Culture & Leisure

Modern paper offerings are breaking traditional stereotypes

Breaking the Traditions: Paper Offerings as Art? by Emily Cheung In every traditional Chinese festival, paper offerings for celebration or the worship of spirits can be seen everywhere. “Paper offerings are not only about funeral affairs. We do paper offerings for the Mid-Autumn Festival, the Tai Hang Fire Dragon Dance, and even for Chinese New Year,” said Mr Ha Chung-kin, the traditional paper craftsman. He said there were two factions in the paper offering industry in the past - paper offerings for celebrations and those for funeral purpose. “We cannot make paper offerings for both occasions [at the same time] as people think it is ominous,” he said. “But now, we do everything together, people don’t mind.” The culture of paper offerings is believed to have started with a concept brought along by Confucianism, introduced in the Spring and Autumn period, according to Dr Tam yik-fai, from the Department of Religion and Philosophy at Hong Kong Baptist University. “In the ‘Book of Rites’ by Confucius, the master once said that we should respect spiritual beings with containers,” said Tam. “As Confucius starts to distinguish human beings and the spirits as two different existences. The containers for spirits must be different from those we used,” Before that, most Chinese tended to use the same offerings, for example, meat, fruit, or even humans - which they were presenting to a higher hierarchy - the spirits. Although Confucius did not state specifically that we should use paper to make offerings, the plant and common reed that he mentioned is believed to be an early sample of paper offerings. Until modern age, paper offerings have experienced a striking development in different parts of China, with great diversity since their introduction in the Spring and Autumn period. For example, people in Tianjin use joss paper …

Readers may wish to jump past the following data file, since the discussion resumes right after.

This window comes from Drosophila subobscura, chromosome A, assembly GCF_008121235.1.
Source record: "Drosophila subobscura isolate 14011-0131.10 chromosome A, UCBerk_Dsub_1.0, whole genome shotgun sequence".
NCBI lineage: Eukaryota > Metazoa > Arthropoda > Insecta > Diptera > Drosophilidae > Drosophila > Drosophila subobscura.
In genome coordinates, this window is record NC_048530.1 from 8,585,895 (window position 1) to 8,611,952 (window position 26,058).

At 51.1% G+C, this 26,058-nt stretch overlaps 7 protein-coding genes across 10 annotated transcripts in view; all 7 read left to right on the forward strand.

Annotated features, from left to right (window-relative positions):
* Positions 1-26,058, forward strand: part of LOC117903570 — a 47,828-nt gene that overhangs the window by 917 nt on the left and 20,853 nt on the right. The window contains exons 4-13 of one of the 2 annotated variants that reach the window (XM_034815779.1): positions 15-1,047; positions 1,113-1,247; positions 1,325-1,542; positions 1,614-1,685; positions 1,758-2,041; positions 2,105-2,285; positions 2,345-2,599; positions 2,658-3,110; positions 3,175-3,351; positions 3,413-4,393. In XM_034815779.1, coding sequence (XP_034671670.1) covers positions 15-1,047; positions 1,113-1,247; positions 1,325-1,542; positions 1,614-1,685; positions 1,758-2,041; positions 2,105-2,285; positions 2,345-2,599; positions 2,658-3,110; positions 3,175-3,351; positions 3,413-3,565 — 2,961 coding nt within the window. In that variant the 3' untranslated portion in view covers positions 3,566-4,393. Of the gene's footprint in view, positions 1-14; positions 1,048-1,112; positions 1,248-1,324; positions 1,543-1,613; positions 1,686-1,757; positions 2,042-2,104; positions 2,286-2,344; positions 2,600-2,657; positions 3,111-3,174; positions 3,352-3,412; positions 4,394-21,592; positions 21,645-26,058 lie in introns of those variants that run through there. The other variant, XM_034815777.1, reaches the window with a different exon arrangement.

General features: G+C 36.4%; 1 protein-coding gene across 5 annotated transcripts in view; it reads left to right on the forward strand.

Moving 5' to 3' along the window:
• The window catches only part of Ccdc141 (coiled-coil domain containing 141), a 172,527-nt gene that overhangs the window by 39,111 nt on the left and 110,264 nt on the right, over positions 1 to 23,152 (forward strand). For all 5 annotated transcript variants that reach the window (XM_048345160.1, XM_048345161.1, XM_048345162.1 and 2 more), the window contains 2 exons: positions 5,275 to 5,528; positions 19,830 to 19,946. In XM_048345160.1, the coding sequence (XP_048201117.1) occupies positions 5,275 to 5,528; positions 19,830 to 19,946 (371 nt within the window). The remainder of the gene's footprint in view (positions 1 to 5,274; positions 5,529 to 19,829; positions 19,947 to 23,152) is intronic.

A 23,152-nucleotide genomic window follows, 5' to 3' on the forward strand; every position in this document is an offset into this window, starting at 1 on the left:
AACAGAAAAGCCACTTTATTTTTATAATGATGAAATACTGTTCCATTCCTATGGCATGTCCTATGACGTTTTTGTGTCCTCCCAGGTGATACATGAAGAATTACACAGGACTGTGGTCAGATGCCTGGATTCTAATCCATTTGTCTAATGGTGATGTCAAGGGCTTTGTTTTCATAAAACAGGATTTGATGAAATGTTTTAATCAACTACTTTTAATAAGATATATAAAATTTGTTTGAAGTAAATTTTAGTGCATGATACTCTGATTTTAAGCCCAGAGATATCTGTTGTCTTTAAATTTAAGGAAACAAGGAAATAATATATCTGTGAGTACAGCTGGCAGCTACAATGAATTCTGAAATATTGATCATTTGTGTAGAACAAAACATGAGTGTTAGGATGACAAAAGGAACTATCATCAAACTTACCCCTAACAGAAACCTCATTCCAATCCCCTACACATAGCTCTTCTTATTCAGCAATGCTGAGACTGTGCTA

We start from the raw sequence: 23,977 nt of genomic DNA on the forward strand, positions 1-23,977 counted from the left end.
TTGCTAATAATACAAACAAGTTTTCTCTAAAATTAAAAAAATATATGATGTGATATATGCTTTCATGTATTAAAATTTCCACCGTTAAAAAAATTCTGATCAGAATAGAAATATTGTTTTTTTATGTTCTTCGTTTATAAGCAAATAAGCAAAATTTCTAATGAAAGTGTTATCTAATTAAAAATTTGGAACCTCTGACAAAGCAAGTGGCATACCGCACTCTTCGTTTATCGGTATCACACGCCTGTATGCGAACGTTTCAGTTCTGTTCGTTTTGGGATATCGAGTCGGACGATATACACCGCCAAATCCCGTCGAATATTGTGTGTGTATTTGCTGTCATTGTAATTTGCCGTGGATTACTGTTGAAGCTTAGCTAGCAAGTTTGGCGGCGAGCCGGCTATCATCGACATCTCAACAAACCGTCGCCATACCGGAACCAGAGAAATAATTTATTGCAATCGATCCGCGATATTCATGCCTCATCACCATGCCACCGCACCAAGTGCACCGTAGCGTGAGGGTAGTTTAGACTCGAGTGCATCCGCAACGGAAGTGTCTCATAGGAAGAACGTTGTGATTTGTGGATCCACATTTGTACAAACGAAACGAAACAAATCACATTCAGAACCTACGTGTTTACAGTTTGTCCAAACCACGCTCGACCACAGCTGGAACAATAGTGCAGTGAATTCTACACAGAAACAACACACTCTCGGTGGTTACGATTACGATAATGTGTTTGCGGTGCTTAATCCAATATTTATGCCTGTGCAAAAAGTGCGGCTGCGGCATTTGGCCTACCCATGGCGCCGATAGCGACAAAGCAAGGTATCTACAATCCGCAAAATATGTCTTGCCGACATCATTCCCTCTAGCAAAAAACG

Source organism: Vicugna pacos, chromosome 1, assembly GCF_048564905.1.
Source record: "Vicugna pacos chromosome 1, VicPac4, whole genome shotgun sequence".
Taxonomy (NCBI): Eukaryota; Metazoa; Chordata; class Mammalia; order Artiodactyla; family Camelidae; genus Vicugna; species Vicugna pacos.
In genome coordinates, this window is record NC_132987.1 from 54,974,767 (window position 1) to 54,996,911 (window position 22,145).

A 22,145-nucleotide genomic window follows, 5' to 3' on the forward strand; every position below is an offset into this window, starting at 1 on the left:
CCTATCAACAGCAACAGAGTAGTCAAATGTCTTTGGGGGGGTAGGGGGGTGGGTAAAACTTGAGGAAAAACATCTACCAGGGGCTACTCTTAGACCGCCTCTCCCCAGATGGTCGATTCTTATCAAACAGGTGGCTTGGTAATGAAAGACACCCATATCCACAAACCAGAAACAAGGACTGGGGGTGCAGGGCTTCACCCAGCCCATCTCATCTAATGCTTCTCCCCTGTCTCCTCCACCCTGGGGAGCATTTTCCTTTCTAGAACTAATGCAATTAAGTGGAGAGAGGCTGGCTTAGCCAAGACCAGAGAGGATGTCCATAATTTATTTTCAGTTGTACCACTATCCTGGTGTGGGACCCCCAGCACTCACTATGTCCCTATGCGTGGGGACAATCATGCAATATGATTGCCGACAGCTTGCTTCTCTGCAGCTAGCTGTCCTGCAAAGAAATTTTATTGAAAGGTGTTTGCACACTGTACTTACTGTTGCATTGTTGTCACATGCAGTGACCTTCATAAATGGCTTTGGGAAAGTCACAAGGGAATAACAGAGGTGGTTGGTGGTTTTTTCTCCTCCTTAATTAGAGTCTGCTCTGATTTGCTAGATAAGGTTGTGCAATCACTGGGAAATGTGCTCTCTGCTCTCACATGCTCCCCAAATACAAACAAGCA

Culture & Leisure

Young artists painting their paths

Can art and business go hand in hand? by Jianne Soriano Hong Kong has witnessed a boom in the art industry in recent years, thanks to international fairs like Art Basel, Art Central, and the development of the West Kowloon Culture district, while this may provides opportunities for business. Young artists are not benefiting, says University of Hong Kong student, Elaine Chiu. She has 25 exhibitions under her belt. “[The Hong Kong art industry] is very international and very rarely would Hong Kong organise its own art fairs. I’m not sure if this is a good trend for local artists as we have to appeal to the international market to be successful.” Just this year, Chiu has had her artworks exhibited in France, Italy and Bulgaria. But Chiu believes  that  Hong Kong’s emphasis on commercialising art is a blow to local artists. Compared with her experience in the UK where she sees art as “more public”, the 20-year-old feels that Hong Kong’s art atmosphere “isn’t as strong.” She pointed out that it is difficult to make her artworks seen in the local community because of the lack of funding, opportunities and connections. “Without a gallery representation, you cannot get into the art scene here in Hong Kong. It’s always about money, relationship and connections,” she added. Preconceived beliefs that ‘art can’t feed you’ has been one of the reasons why the art scene in Hong Kong is underdeveloped, according to Nicky Chan, the founder of tgt Gallery. “When we were young, teachers always said ‘Art is a good way to express your emotion’. Yet what they were really implying was ‘Don't do art when you grow up’, he said. Chan’s tgt gallery aims to provide an interactive platform for young local artists to share their creativity and talent. The gallery …